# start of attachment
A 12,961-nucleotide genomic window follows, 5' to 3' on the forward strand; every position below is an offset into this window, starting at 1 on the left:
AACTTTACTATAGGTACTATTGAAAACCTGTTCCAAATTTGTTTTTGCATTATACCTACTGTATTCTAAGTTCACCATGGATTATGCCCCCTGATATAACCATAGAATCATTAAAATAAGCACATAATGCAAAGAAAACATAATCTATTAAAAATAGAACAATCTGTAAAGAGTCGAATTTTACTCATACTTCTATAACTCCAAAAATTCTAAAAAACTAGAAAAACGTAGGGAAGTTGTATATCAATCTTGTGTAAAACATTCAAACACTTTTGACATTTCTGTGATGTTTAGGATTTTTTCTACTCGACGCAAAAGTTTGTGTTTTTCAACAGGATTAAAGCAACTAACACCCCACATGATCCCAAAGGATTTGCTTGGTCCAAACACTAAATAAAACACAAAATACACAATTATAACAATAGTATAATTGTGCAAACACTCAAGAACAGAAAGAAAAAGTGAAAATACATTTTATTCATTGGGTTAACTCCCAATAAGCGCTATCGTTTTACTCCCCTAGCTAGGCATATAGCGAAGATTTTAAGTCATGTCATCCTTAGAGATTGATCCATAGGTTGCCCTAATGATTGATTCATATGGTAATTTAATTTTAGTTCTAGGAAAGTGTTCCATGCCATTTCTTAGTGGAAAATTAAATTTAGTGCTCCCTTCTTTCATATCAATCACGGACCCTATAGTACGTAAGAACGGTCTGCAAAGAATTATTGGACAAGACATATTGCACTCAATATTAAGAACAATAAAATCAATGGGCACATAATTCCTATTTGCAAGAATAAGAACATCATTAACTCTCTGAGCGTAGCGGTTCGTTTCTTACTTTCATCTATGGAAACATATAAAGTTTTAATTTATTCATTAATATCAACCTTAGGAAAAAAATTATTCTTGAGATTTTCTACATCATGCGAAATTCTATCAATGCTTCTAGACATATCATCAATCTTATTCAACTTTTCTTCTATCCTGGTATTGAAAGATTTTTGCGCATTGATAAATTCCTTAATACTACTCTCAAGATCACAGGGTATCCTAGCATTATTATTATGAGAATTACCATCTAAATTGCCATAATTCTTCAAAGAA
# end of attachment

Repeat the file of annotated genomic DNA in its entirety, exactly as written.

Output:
A 12,961-nucleotide genomic window follows, 5' to 3' on the forward strand; every position below is an offset into this window, starting at 1 on the left:
AACTTTACTATAGGTACTATTGAAAACCTGTTCCAAATTTGTTTTTGCATTATACCTACTGTATTCTAAGTTCACCATGGATTATGCCCCCTGATATAACCATAGAATCATTAAAATAAGCACATAATGCAAAGAAAACATAATCTATTAAAAATAGAACAATCTGTAAAGAGTCGAATTTTACTCATACTTCTATAACTCCAAAAATTCTAAAAAACTAGAAAAACGTAGGGAAGTTGTATATCAATCTTGTGTAAAACATTCAAACACTTTTGACATTTCTGTGATGTTTAGGATTTTTTCTACTCGACGCAAAAGTTTGTGTTTTTCAACAGGATTAAAGCAACTAACACCCCACATGATCCCAAAGGATTTGCTTGGTCCAAACACTAAATAAAACACAAAATACACAATTATAACAATAGTATAATTGTGCAAACACTCAAGAACAGAAAGAAAAAGTGAAAATACATTTTATTCATTGGGTTAACTCCCAATAAGCGCTATCGTTTTACTCCCCTAGCTAGGCATATAGCGAAGATTTTAAGTCATGTCATCCTTAGAGATTGATCCATAGGTTGCCCTAATGATTGATTCATATGGTAATTTAATTTTAGTTCTAGGAAAGTGTTCCATGCCATTTCTTAGTGGAAAATTAAATTTAGTGCTCCCTTCTTTCATATCAATCACGGACCCTATAGTACGTAAGAACGGTCTGCAAAGAATTATTGGACAAGACATATTGCACTCAATATTAAGAACAATAAAATCAATGGGCACATAATTCCTATTTGCAAGAATAAGAACATCATTAACTCTCTGAGCGTAGCGGTTCGTTTCTTACTTTCATCTATGGAAACATATAAAGTTTTAATTTATTCATTAATATCAACCTTAGGAAAAAAATTATTCTTGAGATTTTCTACATCATGCGAAATTCTATCAATGCTTCTAGACATATCATCAATCTTATTCAACTTTTCTTCTATCCTGGTATTGAAAGATTTTTGCGCATTGATAAATTCCTTAATACTACTCTCAAGATCACAGGGTATCCTAGCATTATTATTATGAGAATTACCATCTAAATTGCCATAATTCTTCAAAGAA